The unwanted effects of benzodiazepines, especially their abuse and addiction potential are well known and have been described many times. Although some doctors still consider the newer Z-drugs, such as Zolpidem or Zopiclone, as less harmful, evidence shows that it is a false belief. This is also reflected by updated guidelines. That might explain why in many countries, the overall number of prescribed benzodiazepines and Z-drugs (BenzoZ) has decreased over the last decades
Insomnia is a common sleep disorder that can be caused by psychological stress, chronic pain, and medication. A large number of insomnia patients are associated with different degrees of depression and anxiety. These symptoms can occur simultaneously with insomnia, resulting in decreased mental activity, memory loss, slow response, autonomic dysfunction, resulting in decreased immune function and memory loss, Insomnia affects approximately 10–30% of adults worldwide, and 6% are diagnosed with chronic insomnia. Drugs used to treat insomnia include benzodiazepine receptor agonists, non-benzodiazepine receptor agonists, selective melatonin receptor agonists, and sedative antidepressants. In addition, most of the current targets for anti-insomnia drugs are serotonin (5-HT) receptors, γ-aminobutyric acid (GABA) receptors. However, taking these drugs will be accompanied by “hangover” effect, psychomotor disorder, drug dependence, addiction, tolerance, amnesia, rebound insomnia and other side effects, and their clinical efficacy is still controversial. Therefore, the research on new sedative and hypnotic drugs with fewer side effects and better efficacy is still continuing.
Aromatherapy is currently used to treat chronic pain, depression, anxiety, insomnia, improve cognitive efficiency, relieve stress and other psychological and physiological conditions related disorders. Aromatherapy is the use of essential oils extracted from the flowers, stems, leaves, roots and fruits of various plants.
Phenobarbital is a barbiturate that is widely used as a sedative and an antiseizure medication. Phenobarbital has been linked to rare instances of idiosyncratic liver injury that can be severe and even fatal. Barbiturates are structurally related compounds with sedative and hypnotic activities, some of which (phenobarbital and mephobarital) are also used as anticonvulsants. Phenobarbital has been clearly linked to cases of idiosyncratic acute liver injury, resembling the immunoallergic hepatotoxicity of other aromatic anticonvulsants such as phenytoin and carbamazepine. In contrast, the other conventional sedative barbiturates have not been linked to serum enzyme elevations during therapy and clinically apparent acute liver injury due to the sedative barbiturates is extremely rare, if it occurs at all.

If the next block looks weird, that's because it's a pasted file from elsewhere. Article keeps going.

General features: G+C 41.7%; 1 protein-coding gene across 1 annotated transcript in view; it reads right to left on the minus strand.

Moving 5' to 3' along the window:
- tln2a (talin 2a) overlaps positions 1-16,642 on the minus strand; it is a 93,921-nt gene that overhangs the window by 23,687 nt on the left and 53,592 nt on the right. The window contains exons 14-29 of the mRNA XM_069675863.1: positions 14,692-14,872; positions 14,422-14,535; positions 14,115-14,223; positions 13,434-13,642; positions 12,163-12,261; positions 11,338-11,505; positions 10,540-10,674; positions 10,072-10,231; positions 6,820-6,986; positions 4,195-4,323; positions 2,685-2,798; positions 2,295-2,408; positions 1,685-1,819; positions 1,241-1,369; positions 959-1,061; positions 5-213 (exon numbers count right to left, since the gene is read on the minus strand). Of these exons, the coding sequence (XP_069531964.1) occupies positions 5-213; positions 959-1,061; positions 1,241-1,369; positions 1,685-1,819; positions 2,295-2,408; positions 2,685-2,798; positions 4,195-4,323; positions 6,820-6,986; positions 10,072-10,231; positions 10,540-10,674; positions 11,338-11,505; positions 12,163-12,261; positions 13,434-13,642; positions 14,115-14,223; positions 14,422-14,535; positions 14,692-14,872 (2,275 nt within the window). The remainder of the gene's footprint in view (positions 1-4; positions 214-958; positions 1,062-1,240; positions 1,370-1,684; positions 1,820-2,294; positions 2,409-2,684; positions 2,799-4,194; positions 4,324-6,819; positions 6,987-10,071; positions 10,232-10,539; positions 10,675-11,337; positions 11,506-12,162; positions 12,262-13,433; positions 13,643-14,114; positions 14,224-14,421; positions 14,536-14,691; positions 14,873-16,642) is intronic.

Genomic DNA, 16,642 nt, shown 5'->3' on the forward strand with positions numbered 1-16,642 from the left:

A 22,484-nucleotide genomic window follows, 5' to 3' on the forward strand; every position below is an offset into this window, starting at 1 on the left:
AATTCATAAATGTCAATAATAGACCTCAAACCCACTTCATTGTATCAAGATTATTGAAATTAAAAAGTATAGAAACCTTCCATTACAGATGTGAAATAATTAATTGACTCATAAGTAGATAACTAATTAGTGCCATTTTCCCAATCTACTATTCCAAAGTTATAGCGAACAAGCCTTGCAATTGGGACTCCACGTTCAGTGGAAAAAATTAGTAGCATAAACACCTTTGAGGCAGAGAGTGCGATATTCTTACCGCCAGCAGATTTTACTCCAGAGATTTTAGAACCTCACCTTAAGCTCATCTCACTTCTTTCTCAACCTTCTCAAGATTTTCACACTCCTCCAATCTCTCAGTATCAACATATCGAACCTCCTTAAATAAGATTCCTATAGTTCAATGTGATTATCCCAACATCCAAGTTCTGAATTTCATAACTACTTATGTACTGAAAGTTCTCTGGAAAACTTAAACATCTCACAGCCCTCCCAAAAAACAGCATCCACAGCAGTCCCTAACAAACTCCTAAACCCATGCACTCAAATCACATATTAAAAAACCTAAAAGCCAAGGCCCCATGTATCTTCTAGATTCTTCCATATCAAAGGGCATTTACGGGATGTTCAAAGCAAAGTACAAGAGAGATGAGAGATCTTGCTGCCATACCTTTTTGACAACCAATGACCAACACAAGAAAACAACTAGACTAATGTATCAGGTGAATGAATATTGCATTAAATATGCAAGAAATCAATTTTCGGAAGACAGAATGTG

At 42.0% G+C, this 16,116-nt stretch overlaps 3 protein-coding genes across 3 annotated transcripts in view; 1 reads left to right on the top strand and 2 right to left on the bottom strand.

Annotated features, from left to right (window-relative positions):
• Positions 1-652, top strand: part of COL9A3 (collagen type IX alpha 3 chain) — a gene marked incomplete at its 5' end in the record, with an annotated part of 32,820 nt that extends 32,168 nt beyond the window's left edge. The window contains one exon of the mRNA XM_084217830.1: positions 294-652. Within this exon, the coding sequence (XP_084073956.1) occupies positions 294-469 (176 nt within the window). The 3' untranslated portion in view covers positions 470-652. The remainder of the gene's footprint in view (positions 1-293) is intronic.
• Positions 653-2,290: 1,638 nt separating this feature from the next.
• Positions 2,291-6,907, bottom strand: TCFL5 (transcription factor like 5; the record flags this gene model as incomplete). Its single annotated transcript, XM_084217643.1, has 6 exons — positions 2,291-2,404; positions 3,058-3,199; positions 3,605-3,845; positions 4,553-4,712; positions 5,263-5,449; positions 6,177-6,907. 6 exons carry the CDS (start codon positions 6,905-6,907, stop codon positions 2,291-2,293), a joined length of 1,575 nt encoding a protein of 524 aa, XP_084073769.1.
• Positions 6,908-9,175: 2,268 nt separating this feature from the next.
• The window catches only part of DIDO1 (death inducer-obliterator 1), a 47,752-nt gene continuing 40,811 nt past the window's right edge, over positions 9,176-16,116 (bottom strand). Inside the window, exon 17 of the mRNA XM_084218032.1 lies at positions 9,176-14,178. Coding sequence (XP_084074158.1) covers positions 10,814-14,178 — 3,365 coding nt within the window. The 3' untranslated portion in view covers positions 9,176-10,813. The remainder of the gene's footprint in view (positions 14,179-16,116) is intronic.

The typical starting dose in treating seizures in adults is 60 to 100 mg in three divided doses daily. Oral formulations of tablets or capsules of 15, 16, 30, 60, 90 and 100 mg are available in multiple generic forms. Parenteral formations and oral elixirs for pediatric use are also available. Phenobarbital has declined in general use in recent years with availability of more efficacious and better tolerated agents. Its major advantage is low cost, but it is more sedating than other anticonvulsants. Frequent side effects include drowsiness, sedation, hypotension, and skin rash.
Phenobarbital hepatotoxicity is usually rapidly reversible with improvements beginning within 5 to 7 days of stopping the drug and being complete within 1 to 2 months. In cases of severe injury, progression to acute liver failure and death can occur. Corticosteroids have been used but with uncertain effectiveness. Prolonged cholestasis can occur, but chronic injury and vanishing bile duct syndrome have not been reported from phenobarbital therapy. Cross reactivity with other aromatic anticonvulsants (phenytoin, carbamazepine, primidone, and lamotrigine) is common but not invariable. Patients with hypersensitivity to phenobarbital should be monitored carefully if they are to start other aromatic anticonvulsants.
Uncommon but potentially severe adverse events included severe sedation, dependence, hypersensitivity reactions, Stevens-Johnson syndrome and toxic epidermal necrolysis. Amobarbital, butabarbital, pentobarbital and secobarbital are used as sedatives and hypnotics and not as anticonvulsants. These and several other barbiturates were introduced into medical use in the United States in the 1950s as sedatives, hypnotics (short term treatment of insomnia) and preanesthetic agents. They are now rarely used, having been largely replaced by more effective and better tolerated sedatives and hypnotics such as the benzodiazepines and benzodiazepine receptor agonists. Amobarbital and butabarbital are currently available, but only as solutions for parenteral administration, being used largely as preanesthetic agents. Secobarbital is available as a 100 mg capsule generically and under the brand name Seconal. Pentobarbital is no longer available in the United States. Current indications for the barbiturates include short term treatment of insomnia and as a preanesthetic agent. The recommended dose of secobarbital in adults is 100 mg at bedtime or 200 to 300 mg 1 to 2 hours before surgery. Barbiturates that are no longer available in the United States include butalbital, mephobarbital, methohexital and pentobarbital. Secobarbital is classified as a Schedule II substance, indicating that it has definite potential for physical and psychological dependence and abuse. Frequent side effects include drowsiness, sedation, hypotension, nausea, headache and skin rash.